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Inspection Summary

Overall summary & rating


Updated 12 January 2019

This inspection took place on 5 December 2018 and was unannounced. At the last inspection the service was rated as requires improvement overall and requires improvement in the key areas of safe, effective and well-led. At this inspection we checked to see whether the provider had improved in these areas and found they had in effective and well-led but had not in the key area of safe.

Aden Court is a ‘care home’. People in care homes receive accommodation and nursing or personal care as single package under one contractual agreement. CQC regulates both the premises and the care provided, and both were looked at during this inspection. Aden Court is registered to provide residential and nursing care for up to 40 people. The home has a reception area, a large dining room, a choice of lounge areas and an activities room. All bedrooms are en-suite. At the time of our inspection there were 37 people living at the home, with 14 people receiving nursing care and 23 people receiving residential care.

There was a registered manager in post. A registered manager is a person who has registered with the Care Quality Commission to manage the service. Like registered providers, they are ‘registered persons’. Registered persons have legal responsibility for meeting the requirements in the Health and Social Care Act 2008 and associated Regulations about how the service is run.’

People told us they felt safe living at Aden Court and staff were well-trained and knowledgeable about safeguarding procedures. Measures were in place to help keep people safe in an emergency.

A person had not received the support advice given from a visiting health professional, whilst the health professional confirmed this had not had a detrimental impact on the person, measures were not robust to ensure appropriate action had been taken. People had good access to health professionals and visiting health professionals spoke highly of the service.

Risks to people were individually assessed, reviewed regularly and consideration was given to maintaining people’s independence.

There were sufficient staff to support people and people’s dependency was regularly checked to ensure this.

Medicines were administered safely and best practices were followed. Regular checks took place to ensure this.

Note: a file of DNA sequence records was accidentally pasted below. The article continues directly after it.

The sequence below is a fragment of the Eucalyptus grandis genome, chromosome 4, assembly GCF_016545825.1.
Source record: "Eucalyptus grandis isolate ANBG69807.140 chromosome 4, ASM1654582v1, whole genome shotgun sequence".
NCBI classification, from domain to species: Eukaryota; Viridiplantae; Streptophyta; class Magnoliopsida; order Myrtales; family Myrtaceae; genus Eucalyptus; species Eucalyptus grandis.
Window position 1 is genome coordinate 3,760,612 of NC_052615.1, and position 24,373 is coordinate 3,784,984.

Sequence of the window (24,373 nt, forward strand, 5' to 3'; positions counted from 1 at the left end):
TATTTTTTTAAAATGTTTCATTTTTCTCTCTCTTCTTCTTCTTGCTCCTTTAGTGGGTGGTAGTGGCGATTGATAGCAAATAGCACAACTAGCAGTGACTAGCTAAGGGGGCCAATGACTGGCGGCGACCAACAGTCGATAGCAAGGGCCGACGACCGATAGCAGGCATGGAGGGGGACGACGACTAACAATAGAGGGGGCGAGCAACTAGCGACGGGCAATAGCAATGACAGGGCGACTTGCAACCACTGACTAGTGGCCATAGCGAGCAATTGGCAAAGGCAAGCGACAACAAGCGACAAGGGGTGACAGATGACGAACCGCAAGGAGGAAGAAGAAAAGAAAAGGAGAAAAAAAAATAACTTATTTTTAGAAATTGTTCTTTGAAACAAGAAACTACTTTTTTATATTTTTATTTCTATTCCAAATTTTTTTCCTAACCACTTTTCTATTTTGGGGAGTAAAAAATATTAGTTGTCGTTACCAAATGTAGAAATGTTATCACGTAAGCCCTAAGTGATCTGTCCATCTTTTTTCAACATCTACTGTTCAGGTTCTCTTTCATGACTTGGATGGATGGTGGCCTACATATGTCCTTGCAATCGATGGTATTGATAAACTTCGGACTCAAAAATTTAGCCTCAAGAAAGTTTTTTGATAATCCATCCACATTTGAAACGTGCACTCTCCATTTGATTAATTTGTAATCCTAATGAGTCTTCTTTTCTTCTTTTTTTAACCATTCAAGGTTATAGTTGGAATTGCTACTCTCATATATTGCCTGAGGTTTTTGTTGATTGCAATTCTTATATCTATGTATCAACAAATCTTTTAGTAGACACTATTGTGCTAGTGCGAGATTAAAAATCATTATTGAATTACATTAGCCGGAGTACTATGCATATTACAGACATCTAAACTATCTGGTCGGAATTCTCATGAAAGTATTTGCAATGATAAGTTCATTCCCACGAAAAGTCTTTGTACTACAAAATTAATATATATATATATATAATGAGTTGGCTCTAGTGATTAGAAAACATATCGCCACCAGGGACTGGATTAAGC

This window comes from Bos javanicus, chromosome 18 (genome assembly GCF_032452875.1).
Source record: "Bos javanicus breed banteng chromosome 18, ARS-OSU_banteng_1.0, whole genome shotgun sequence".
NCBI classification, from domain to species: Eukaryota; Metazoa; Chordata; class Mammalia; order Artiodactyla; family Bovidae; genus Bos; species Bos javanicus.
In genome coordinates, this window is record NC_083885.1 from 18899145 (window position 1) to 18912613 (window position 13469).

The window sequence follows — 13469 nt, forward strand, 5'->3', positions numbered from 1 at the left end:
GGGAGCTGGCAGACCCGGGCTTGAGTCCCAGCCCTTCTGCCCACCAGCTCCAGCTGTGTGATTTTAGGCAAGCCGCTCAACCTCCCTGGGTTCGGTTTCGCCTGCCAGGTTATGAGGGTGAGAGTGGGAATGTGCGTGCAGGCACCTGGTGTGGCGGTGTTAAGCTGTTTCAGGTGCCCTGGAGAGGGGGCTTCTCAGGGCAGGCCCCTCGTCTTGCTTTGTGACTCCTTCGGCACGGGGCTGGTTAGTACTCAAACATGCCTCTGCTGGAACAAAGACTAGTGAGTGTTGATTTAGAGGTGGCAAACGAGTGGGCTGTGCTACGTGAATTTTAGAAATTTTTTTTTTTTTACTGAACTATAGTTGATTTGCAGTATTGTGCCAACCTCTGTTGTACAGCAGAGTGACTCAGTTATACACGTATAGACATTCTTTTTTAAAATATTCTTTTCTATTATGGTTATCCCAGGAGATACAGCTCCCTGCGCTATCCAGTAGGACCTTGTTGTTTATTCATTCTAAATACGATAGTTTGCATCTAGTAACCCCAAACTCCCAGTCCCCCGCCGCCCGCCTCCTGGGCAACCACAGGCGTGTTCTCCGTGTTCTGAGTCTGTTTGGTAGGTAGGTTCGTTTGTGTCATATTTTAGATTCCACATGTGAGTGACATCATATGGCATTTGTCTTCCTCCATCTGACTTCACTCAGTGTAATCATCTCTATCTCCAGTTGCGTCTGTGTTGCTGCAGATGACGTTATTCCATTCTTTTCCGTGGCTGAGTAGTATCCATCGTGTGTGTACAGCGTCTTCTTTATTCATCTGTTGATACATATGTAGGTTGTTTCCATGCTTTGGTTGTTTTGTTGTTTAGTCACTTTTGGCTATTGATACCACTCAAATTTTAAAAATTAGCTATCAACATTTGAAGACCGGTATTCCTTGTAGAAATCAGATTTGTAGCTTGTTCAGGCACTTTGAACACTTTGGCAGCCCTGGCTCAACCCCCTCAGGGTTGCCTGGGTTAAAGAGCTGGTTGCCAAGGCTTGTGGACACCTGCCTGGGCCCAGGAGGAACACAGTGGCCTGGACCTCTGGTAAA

Accidents and incidents were monitored and analysed to ensure the home improved and learnt lessons were applicable.

Premises and equipment were well-maintained and regular checks took place in line with legislation.

There was some evidence people were involved in their care planning and some relatives told us they felt involved in their relative’s care.

People’s mental capacity was assessed and staff showed a good understanding of this and in how they promoted people’s choice and independence.

People told us they felt staff were well-trained and staff were positive about the quality of the training they received. Not all staff had received training in line with the provider’s policies however plans were in place for this to be completed by the end of January 2019.

Recruitment processes were robust and new staff completed an induction to ensure they were knowledgeable about the service and the people living at Aden Court.

People were supported to maintain a balanced diet and people and relatives spoke highly about the quality of the food. People’s weight was monitored to ensure they were not a risk of malnutrition.

People were involved in the decoration of the home and bedrooms and communal areas were personalised.

People and relatives told us staff were caring and we observed staff supporting people with compassion, dignity and respect.

Staff were knowledgeable about people, their life history and preferences. People had regular access to a range of group and individual activities which supported their individual needs.

Compliments and complaints were monitored and people felt able to raise concerns with staff and managers.

People, relatives and staff spoke highly o

Inspection areas


Requires improvement

Updated 12 January 2019

The service was not always safe.

People and their relatives told us they felt safe living at the home. Staff were well-trained in safeguarding.

People had their medicines administered safely.

One person had not received the care advised by a health professional and procedures had not identified this.



Updated 12 January 2019

The service was effective.

Staff received induction training and ongoing supervisions and appraisals.

The principle's of the Mental Capacity Act were applied and people's care was in line with legislation.

People were supported to maintain a balanced diet.



Updated 12 January 2019

The service was caring.

Staff treated people with compassion, dignity and respect.

People's records were kept securely and their confidentiality was respected.

People's communication needs were recorded and supported.



Updated 12 January 2019

The service was responsive.

Care plans reflected people's choices and preferences and were regularly reviewed.

People received a broad range of individual and group activities according to their preferences and aspirations.

People's end of life care wishes were considered and met.



Updated 12 January 2019

The service was well-led.

People, relatives and staff spoke highly of the manager.

The registered provider had up to date policies and procedures in place.

Regular audits and quality checks took place which resulted in continued improvements in the home.